BPJS and JKN: The Indonesian National Health Insurance System


What is BPJS?

BPJS stands for Badan Penyelenggara Jaminan Sosial (Social Insurance Administration Organization). BPJS adminsters the Indonesian national health insurance Jaminan Kesehatan Nasional or JKN for short.

There are two versions of BPJS: BPJS Kesehatan (the successor of PT Askes) and BPJS Ketanagakerjaan (the successor of Jamsostek). The first administers the national health insurance program (JKN). The latter is a worker’s compensation and pension program. This article deals with BPJS Kesehatan, and the national health insurance only.

Both are government insurance companies formed by the law Undang-Undang no. 24 Tahun 2011.


Individual participation is mandatory for all Indonesian residents, including expats on ITAS/P by January 2019. Meanwhile, employers must enroll their employees by January 2016. Expat employees who are working for at least 6 months (and their dependent family members) must be registered by their employer.

How to register

Employers must register their employees and dependent family members.

For non-employees registration may be done online.

You will need to provide the following:

  • KK (kartu keluarga)
  • KTP (kartu tanda penduduk)
  • NPWP
  • Photo 3×4 cm (2)
  • Email
  • Phone number
  • Bank account number to pay the premium from.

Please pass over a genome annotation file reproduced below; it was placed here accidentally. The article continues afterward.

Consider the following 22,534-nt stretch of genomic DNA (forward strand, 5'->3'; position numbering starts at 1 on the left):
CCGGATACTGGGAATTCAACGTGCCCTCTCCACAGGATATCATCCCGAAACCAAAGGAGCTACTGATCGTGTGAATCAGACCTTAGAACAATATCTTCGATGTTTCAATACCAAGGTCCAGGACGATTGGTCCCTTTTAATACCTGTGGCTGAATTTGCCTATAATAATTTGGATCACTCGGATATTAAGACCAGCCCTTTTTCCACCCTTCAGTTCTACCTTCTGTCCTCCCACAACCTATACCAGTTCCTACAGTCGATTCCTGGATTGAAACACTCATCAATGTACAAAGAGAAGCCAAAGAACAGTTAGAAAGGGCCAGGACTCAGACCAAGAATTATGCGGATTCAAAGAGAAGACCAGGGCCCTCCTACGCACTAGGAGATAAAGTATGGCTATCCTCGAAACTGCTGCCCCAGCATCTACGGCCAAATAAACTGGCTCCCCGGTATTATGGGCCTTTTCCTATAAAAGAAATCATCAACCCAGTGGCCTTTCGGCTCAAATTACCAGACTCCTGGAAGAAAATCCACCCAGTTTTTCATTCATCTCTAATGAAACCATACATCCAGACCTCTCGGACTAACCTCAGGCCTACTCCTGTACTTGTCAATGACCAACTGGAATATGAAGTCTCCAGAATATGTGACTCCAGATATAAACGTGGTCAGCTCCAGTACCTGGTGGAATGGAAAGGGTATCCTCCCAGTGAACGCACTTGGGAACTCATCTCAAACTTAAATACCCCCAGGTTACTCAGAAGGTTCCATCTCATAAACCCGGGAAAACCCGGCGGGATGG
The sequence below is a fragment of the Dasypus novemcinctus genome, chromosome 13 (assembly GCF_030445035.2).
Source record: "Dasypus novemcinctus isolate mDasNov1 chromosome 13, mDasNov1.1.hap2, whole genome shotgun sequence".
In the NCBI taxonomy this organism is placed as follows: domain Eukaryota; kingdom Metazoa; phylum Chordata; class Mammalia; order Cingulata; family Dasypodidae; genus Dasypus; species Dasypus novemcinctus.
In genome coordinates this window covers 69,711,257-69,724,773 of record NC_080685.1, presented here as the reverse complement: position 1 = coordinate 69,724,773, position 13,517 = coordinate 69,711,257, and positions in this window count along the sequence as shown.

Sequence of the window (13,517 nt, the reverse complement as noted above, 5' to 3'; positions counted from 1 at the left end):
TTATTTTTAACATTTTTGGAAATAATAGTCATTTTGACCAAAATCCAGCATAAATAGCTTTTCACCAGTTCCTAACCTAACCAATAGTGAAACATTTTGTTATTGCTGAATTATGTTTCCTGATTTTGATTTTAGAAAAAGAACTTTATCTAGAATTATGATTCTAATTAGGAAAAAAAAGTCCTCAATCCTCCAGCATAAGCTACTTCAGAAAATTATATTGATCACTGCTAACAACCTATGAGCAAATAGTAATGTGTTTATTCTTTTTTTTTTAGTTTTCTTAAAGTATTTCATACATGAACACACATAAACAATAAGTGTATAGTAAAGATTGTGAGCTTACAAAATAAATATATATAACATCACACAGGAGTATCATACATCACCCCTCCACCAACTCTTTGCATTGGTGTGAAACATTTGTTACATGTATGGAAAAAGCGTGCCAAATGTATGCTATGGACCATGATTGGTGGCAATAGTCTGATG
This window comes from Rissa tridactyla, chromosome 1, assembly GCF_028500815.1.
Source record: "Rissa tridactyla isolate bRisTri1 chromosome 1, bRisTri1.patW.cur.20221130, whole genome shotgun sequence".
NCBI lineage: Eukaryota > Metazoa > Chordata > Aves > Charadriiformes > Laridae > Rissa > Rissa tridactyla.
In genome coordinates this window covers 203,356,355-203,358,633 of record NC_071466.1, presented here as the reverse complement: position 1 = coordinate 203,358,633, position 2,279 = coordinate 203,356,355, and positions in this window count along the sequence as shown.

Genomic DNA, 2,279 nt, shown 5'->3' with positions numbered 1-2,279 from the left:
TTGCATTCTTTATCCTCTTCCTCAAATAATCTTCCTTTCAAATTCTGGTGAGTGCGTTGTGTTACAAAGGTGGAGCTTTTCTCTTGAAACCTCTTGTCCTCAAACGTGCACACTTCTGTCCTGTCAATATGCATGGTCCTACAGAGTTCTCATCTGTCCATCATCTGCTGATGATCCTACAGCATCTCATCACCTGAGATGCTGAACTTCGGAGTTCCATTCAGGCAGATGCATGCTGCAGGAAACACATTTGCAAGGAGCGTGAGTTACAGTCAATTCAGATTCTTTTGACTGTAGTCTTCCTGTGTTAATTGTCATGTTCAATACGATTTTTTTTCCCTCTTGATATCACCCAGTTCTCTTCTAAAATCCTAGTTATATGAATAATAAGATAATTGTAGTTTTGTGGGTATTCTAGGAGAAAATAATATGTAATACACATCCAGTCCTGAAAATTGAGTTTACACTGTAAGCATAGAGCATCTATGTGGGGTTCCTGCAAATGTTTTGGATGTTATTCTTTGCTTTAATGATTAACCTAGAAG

You will still need to go to the local BPJS office to pick up the card.

Since 2016, you have to enroll everyone on the same KK at the same time.

Click to see the complete list of local BPJS offices.

BPJS Card or Kartu Indonesia Sehat?

Both these cards signify participation in the BPJS insurance program. As such, they are functionally equal. You do not have to exchange one for the other. Initially, Kartu Indonesia Sehat (Indonesian Health Card) was a campaign promise of President Joko Widodo. The KIS was given to people whose BPJS insurance was state-subsidized. However, now KIS is issued to all new BPJS participants.

Premium for Non-employees/Self-employed/non-formal workers

Updated Oct 31, 2019: As per the newest regulation Presidential Decree No 75 / 2019, the premiums are:

Class I Rp 160,000
Class II Rp 110,000
Class III Rp 42,000

Per person, per month, due on the 10th of each month.

Premium for Employees

For employees, the premium is 5% of monthly salary, up to a salary cap of Rp 12 million. In the private sector, the employer is responsible for 4% and the employee is responsible for 1%.  Meanwhile, for public sector employees, the split is 3% and 2%. This covers the employee, their spouse, and up to 4 dependent children. Dependent children are unmarried children up to 21 years old, or 25 years old if attending university. You can add parents or children beyond the first 4 for 1% of the monthly salary per person. Employees with a monthly salary of Rp 4 million or less are eligible for Class II facilities. Meanwhile, those with a higher salary will be eligible for Class I facilities.

There is a bit of unfairness in the case that both husband and wife are working as employees. In that case, both have to pay the premium. Yet, the coverage of one should cover the other.

Note on taxes: The employer contribution is considered as taxable income (penghasilan kena pajak).  Similarly, employees can not deduct their contributions from taxable income.


In Indonesia, hospitals have different levels of room comfort. They range from wards with 10 or more beds to private luxury rooms the size of small apartments. The medical service itself is supposed to be equal regardless of room comfort. Therefore, classes in BPJS refer to the comfort of the room only. Typically, Class I will have 2-3 beds per room, Class II will have 3-5 beds, and Class III 5 or more beds.